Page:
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Plakias

The village of Plakias is situated in the south of the Prefecture of Rethymno, at the shore of the Libyan Sea. The distances to the three main towns of the island of Crete are as follows: Rethymno 35 km, Heraklio 110 km, Chania 90 km

For those that holidays mean relaxation, the 800 meters long sandy beach of Plakias is the ideal place for a relaxing holiday. As for the nightlife, there are bars, cafeterias and 2 beach bars, to choose from.

From the port of Plakias, you can go on trips to the many beaches around the area or visit the surrounding villages, even by walking, through the olive groves and admire the exquisite wild flowers and natural beauty of the mountains.

Take the opportunity to visit the Preveli palm beach and the Monastery as well, with its long history of protecting the outlying villages from the conquerors. Go further to Frankocastello to see the castle and learn about the ghosts of Drosoulites.

There are two roads leading to Plakias through the mountain range that lies to the north, both of which run through spectacular gorges—to the north of Plakias, the Kotsifou Gorge, and to the northeast, the Kourtaliotiko Gorge. A good coastal motor track runs west beyond Souda to Rodakino beach, Frangokastello and Sfakiá. There are plenty of walks locally, and bolder walkers will enjoy the high green countryside beyond the coastal mountain range north of town.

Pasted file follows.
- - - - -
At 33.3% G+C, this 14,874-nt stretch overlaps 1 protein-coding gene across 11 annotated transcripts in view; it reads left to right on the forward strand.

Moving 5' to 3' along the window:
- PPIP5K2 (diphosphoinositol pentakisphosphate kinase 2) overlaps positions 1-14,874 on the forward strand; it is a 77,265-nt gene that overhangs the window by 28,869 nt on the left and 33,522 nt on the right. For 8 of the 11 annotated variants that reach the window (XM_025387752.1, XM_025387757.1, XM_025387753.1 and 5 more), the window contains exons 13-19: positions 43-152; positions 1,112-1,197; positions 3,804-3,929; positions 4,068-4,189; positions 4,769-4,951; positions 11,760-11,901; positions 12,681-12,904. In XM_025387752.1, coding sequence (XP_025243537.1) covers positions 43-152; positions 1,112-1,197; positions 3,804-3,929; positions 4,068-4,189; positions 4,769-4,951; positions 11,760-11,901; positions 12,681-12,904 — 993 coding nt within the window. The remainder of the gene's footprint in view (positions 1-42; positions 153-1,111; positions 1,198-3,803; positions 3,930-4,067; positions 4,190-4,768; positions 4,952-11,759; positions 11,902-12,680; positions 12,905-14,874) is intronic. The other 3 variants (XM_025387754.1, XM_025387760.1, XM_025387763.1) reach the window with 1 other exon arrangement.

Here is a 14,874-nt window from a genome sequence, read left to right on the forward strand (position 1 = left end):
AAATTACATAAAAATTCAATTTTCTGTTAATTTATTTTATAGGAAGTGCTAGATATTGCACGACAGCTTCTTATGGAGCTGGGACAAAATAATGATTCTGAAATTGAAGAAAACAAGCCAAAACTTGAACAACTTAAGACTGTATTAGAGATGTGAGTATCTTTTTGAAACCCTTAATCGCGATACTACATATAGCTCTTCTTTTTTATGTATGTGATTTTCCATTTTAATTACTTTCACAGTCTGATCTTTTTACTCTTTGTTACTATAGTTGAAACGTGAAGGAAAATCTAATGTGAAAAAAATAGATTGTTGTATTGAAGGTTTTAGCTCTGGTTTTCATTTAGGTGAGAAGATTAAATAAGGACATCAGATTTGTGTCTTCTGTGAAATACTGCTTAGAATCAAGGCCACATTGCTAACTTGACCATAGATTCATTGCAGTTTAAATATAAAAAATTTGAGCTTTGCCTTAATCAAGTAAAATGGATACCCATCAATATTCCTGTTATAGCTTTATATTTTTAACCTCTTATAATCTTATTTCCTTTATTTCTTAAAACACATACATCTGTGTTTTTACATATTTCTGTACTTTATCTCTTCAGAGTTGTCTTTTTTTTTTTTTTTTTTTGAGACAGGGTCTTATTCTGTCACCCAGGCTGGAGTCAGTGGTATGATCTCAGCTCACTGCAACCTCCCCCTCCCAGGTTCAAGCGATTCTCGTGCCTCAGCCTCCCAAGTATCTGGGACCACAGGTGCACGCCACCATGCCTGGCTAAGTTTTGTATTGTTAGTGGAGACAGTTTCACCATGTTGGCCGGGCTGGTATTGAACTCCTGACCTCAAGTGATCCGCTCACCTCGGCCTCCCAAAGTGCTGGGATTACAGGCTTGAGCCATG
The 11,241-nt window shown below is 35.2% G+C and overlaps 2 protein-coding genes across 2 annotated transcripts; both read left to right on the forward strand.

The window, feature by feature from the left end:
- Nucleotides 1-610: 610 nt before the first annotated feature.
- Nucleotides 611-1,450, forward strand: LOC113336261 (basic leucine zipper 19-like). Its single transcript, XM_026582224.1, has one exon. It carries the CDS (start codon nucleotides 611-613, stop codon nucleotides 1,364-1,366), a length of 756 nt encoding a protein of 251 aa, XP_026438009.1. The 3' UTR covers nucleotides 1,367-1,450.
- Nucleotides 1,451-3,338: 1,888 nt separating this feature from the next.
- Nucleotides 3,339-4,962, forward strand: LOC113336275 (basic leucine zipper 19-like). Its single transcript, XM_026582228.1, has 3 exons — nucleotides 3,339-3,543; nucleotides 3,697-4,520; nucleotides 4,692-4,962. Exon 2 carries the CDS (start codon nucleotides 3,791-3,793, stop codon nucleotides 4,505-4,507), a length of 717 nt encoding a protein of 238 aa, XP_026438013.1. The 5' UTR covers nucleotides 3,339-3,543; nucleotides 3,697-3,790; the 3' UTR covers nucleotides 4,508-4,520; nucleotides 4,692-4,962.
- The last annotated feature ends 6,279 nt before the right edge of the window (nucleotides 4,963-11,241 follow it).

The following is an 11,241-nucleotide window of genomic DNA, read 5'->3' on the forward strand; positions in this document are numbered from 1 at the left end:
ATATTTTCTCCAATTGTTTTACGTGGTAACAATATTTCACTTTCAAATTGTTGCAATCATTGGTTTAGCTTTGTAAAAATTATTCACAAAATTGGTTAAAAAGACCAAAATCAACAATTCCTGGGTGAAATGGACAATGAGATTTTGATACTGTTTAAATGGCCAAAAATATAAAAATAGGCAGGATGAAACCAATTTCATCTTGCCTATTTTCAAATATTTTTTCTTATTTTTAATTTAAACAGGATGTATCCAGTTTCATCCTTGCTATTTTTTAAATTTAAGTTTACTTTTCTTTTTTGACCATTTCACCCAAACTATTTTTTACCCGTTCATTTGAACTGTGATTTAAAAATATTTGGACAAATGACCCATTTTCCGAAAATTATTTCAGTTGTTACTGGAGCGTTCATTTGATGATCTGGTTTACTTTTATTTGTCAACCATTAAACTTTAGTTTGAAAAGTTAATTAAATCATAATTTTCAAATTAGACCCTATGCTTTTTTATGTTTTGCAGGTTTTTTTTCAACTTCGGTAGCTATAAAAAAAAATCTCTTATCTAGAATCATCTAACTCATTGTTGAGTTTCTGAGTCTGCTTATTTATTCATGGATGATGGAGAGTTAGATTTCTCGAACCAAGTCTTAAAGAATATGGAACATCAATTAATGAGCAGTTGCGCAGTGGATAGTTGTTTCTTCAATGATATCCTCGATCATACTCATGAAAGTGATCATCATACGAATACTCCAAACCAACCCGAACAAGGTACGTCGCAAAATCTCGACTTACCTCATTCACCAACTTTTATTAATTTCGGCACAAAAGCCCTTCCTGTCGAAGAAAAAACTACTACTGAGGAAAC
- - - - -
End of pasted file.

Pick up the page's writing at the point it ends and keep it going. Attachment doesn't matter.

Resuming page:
Mountain biking and cycle touring are among the local attractions.

Initially just a fishing jetty and a few houses, Plakias developed during the last few decades into a tourist resort. The first official mention of Plakias was in 1961, when it was recorded in a census as the permanent home of six fishermen. The recorded history of surrounding mountain villages like Myrthios and Sellia goes back to the 10th century, when the Byzantine Emperor Nikephoros II Phokas (961 AD) built roads and bridges in order to link those villages, and there are some fragments of wall remaining from a fortified area on a hill top just northeast of the present main town.

Excavations in South Crete in 2008-2009 lead by T.F. Strasser (Providence College, R.I., USA) revealed stone tools at least 130,000 years old. This was a sensational discovery as the previously accepted earliest sea crossing in the Mediterranean was thought to occur around 12,000 BC. The stone tools found in the Plakias region include hand axes of the Acheulean type made of quartz. These new findings imply that pre-Homo sapiens hominids from Africa crossed to Crete and had not only the ability to conceive and actualise repeated travels but also that they were using vessels which were better and more reliable than the common rafts.

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